The European Union and India
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The European Union and India

Rhetoric or Meaningful Partnership?

Pascaline Winand, Marika Vicziany and Poonam Datar

This multi-disciplinary book provides a comprehensive analysis of the EU–India relationship from 1950 to the present day, as a way of assessing whether a meaningful and sustainable relationship is emerging and whether it will play a role in the future of international diplomacy and business.
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Chapter 3: British entry: anxiety embedded

Pascaline Winand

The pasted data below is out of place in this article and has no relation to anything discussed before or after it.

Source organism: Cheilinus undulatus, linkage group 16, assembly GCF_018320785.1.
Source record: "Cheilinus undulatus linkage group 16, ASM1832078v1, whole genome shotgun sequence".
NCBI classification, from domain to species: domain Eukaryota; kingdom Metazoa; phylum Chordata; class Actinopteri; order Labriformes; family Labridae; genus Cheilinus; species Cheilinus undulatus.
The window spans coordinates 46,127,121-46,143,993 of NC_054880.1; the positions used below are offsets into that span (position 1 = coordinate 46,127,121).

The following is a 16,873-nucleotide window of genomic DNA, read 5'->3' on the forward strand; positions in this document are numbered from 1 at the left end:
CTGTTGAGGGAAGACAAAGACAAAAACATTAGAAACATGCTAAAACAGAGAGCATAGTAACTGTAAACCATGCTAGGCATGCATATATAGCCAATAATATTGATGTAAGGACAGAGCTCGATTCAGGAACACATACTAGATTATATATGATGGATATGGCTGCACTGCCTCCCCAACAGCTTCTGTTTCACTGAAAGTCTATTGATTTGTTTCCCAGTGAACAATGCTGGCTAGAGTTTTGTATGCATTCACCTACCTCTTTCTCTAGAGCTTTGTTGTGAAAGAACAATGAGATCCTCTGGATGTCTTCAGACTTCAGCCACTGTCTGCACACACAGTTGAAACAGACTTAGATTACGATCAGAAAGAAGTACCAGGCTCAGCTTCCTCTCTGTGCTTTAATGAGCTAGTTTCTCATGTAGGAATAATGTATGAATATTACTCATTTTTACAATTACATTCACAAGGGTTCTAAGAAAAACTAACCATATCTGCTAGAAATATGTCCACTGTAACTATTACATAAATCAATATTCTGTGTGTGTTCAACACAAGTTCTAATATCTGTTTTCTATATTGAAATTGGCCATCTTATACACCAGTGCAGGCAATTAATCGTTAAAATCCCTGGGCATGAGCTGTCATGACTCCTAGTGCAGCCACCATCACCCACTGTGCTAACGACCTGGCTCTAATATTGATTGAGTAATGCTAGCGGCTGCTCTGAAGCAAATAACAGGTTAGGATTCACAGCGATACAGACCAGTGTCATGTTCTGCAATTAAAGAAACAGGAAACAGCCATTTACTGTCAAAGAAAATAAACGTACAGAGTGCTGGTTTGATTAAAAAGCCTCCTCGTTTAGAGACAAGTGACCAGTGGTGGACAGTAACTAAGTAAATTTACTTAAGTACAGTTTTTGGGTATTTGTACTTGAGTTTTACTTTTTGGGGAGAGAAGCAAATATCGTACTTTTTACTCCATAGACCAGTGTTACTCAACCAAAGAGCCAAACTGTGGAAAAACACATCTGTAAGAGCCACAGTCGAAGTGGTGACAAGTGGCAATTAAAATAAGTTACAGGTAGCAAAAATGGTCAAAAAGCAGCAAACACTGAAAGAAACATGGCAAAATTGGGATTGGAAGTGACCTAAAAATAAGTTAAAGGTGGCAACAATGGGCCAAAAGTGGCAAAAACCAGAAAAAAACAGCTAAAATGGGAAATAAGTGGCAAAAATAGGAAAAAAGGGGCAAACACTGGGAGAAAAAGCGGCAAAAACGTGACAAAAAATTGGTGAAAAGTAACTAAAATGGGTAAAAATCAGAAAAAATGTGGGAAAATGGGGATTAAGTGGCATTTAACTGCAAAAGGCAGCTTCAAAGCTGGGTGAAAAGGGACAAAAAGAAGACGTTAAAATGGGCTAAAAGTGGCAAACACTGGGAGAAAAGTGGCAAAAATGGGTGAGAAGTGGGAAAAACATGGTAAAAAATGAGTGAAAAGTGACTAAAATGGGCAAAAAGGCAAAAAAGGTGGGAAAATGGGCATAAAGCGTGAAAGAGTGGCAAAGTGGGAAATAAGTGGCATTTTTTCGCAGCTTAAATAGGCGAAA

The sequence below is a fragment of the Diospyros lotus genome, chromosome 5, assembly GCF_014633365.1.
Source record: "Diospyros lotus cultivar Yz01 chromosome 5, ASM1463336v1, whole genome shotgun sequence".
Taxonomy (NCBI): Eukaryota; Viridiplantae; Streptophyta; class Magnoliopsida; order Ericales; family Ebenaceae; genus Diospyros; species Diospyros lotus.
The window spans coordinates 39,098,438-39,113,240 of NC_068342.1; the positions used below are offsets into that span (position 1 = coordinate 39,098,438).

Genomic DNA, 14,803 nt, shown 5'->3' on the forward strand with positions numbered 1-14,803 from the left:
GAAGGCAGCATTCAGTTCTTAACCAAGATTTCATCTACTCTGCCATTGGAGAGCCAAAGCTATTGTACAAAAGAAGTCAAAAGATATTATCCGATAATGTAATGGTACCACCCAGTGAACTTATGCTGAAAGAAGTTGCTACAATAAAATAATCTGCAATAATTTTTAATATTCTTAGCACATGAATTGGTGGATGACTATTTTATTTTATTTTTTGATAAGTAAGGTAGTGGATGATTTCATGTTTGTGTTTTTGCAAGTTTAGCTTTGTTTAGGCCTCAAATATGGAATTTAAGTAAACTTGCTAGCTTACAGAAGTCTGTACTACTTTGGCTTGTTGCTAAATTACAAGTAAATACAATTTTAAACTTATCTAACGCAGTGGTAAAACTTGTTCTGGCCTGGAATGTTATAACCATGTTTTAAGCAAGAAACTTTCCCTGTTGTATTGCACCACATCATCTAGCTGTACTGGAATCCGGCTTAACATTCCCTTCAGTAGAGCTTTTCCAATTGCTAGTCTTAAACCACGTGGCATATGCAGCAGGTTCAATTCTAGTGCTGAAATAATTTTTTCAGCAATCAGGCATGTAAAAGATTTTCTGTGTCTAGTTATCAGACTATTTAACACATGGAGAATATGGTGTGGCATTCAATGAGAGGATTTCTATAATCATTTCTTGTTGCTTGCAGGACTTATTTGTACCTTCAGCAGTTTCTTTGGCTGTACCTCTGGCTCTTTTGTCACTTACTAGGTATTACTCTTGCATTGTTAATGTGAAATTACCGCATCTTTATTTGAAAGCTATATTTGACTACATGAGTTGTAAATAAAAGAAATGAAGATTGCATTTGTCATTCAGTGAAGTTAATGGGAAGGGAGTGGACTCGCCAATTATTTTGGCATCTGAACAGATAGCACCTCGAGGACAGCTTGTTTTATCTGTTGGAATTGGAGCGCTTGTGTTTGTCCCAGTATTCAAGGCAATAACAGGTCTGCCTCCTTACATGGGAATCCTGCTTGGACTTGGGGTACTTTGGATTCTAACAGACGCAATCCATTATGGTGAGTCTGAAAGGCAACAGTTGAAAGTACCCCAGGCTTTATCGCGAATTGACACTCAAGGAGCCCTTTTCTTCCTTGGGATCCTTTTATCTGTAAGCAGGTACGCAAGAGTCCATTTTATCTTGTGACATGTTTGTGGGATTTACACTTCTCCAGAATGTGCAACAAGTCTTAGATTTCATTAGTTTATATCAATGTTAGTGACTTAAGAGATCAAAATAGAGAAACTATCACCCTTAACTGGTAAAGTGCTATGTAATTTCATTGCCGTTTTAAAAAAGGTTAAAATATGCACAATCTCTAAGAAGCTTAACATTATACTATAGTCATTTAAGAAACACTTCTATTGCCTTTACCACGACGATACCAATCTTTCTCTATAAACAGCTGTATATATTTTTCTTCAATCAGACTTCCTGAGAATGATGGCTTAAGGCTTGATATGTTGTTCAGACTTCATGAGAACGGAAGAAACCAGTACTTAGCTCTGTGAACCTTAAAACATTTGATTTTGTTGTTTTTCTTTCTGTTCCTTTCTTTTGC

The 1960s appeared to have been a general rehearsal for the 1970s both for British entry and for Indian requests connected to the British negotiations. The first British application had been followed by another in May 1967, when the United Kingdom officially applied again to join the European Communities. But this second application was rejected in December by French President De Gaulle in a ‘velvet veto’ motivated in part by sterling’s troubles, the special US–British relationship and French misgivings regarding the impact of British entry on the Common Agricultural Policy (CAP). After De Gaulle’s resignation in April 1969, however, the British Labour government reactivated Britain’s application to join. The 1970 general elections then brought a Conservative government to power and it fell to them to negotiate British entry to the European Communities (EC). With the CAP now in place and a stronger sterling, negotiations had a better chance of succeeding than in the 1960s. Ministerial talks between the European Economic Community (EEC), the UK, Ireland, Denmark and Norway began on 30 June. The accession treaties for the UK, Denmark, Ireland and Norway were signed one and a half years later in Brussels on 22 January 1972. The treaties were ratified by all except Norway, where the referendum on joining the EC yielded a negative result. By January 1973, the European Communities had nine members.

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